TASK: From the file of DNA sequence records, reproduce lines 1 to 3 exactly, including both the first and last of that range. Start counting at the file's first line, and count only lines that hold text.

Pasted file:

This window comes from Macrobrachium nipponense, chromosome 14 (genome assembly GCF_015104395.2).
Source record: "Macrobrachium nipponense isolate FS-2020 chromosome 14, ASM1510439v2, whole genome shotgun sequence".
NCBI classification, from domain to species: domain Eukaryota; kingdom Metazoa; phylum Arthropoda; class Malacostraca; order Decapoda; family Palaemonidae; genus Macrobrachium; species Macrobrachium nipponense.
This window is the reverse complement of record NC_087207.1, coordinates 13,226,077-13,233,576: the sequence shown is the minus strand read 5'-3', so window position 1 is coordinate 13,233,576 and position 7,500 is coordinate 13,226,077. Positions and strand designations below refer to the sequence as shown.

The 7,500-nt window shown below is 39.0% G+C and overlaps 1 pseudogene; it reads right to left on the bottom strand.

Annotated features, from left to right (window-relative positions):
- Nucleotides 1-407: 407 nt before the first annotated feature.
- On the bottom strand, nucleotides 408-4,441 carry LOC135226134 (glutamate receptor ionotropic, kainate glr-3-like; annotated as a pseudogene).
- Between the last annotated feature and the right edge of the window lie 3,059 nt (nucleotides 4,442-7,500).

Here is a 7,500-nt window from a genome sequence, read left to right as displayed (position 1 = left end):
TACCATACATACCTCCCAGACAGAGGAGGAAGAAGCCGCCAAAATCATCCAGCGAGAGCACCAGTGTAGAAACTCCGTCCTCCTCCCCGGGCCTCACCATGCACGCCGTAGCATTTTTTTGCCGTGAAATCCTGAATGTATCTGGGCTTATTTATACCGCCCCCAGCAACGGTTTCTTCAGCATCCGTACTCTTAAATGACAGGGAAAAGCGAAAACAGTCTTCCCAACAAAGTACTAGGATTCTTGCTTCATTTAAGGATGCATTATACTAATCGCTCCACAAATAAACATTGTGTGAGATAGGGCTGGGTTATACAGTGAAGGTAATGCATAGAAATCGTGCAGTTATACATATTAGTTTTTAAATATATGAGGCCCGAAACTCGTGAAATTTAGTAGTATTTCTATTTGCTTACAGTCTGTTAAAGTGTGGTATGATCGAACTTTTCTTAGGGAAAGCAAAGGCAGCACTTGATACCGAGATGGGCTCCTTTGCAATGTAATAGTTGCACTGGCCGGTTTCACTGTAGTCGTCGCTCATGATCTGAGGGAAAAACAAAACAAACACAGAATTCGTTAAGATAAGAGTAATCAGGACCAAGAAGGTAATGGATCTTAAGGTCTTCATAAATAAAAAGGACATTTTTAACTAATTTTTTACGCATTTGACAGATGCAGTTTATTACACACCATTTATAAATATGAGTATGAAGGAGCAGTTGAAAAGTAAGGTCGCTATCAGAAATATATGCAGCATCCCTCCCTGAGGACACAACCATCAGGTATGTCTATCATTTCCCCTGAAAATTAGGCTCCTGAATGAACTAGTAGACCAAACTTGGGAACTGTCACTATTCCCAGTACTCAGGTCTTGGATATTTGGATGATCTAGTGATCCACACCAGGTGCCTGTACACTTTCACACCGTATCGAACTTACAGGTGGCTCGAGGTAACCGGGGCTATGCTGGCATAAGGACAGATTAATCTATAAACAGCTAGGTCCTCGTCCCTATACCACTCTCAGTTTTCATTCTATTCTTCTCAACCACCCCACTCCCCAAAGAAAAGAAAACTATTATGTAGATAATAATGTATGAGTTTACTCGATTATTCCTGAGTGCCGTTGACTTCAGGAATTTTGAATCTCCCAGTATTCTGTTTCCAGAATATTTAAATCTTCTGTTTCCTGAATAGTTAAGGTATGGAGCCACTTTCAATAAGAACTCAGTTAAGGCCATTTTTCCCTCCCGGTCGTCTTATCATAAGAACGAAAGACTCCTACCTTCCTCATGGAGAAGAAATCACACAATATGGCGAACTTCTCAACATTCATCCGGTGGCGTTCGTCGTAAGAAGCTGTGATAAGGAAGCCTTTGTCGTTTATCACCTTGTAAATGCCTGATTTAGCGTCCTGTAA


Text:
This window comes from Macrobrachium nipponense, chromosome 14 (genome assembly GCF_015104395.2).
Source record: "Macrobrachium nipponense isolate FS-2020 chromosome 14, ASM1510439v2, whole genome shotgun sequence".
NCBI classification, from domain to species: domain Eukaryota; kingdom Metazoa; phylum Arthropoda; class Malacostraca; order Decapoda; family Palaemonidae; genus Macrobrachium; species Macrobrachium nipponense.